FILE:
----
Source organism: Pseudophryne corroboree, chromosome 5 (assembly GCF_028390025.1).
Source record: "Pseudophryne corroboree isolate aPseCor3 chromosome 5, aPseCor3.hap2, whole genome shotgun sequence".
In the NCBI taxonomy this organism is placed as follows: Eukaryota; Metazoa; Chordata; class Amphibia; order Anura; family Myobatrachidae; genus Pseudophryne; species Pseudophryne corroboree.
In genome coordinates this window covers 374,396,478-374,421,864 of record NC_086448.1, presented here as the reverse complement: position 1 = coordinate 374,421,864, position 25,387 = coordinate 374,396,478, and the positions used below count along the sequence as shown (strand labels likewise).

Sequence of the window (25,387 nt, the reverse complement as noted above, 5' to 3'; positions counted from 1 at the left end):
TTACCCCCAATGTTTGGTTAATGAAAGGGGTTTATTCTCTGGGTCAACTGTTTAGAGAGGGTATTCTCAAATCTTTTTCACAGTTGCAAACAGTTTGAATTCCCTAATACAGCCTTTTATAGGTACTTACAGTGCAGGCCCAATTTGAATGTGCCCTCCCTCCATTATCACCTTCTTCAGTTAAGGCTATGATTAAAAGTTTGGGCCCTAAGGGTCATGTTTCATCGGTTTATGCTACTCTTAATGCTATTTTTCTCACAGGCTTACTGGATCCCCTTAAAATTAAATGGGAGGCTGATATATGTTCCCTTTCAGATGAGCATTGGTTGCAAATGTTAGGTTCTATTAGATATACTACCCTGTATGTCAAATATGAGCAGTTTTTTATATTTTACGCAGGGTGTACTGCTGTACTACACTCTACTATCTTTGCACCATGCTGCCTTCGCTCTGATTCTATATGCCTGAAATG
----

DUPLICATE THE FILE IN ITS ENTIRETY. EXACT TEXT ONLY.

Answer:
Source organism: Pseudophryne corroboree, chromosome 5 (assembly GCF_028390025.1).
Source record: "Pseudophryne corroboree isolate aPseCor3 chromosome 5, aPseCor3.hap2, whole genome shotgun sequence".
In the NCBI taxonomy this organism is placed as follows: Eukaryota; Metazoa; Chordata; class Amphibia; order Anura; family Myobatrachidae; genus Pseudophryne; species Pseudophryne corroboree.
In genome coordinates this window covers 374,396,478-374,421,864 of record NC_086448.1, presented here as the reverse complement: position 1 = coordinate 374,421,864, position 25,387 = coordinate 374,396,478, and the positions used below count along the sequence as shown (strand labels likewise).

Sequence of the window (25,387 nt, the reverse complement as noted above, 5' to 3'; positions counted from 1 at the left end):
TTACCCCCAATGTTTGGTTAATGAAAGGGGTTTATTCTCTGGGTCAACTGTTTAGAGAGGGTATTCTCAAATCTTTTTCACAGTTGCAAACAGTTTGAATTCCCTAATACAGCCTTTTATAGGTACTTACAGTGCAGGCCCAATTTGAATGTGCCCTCCCTCCATTATCACCTTCTTCAGTTAAGGCTATGATTAAAAGTTTGGGCCCTAAGGGTCATGTTTCATCGGTTTATGCTACTCTTAATGCTATTTTTCTCACAGGCTTACTGGATCCCCTTAAAATTAAATGGGAGGCTGATATATGTTCCCTTTCAGATGAGCATTGGTTGCAAATGTTAGGTTCTATTAGATATACTACCCTGTATGTCAAATATGAGCAGTTTTTTATATTTTACGCAGGGTGTACTGCTGTACTACACTCTACTATCTTTGCACCATGCTGCCTTCGCTCTGATTCTATATGCCTGAAATG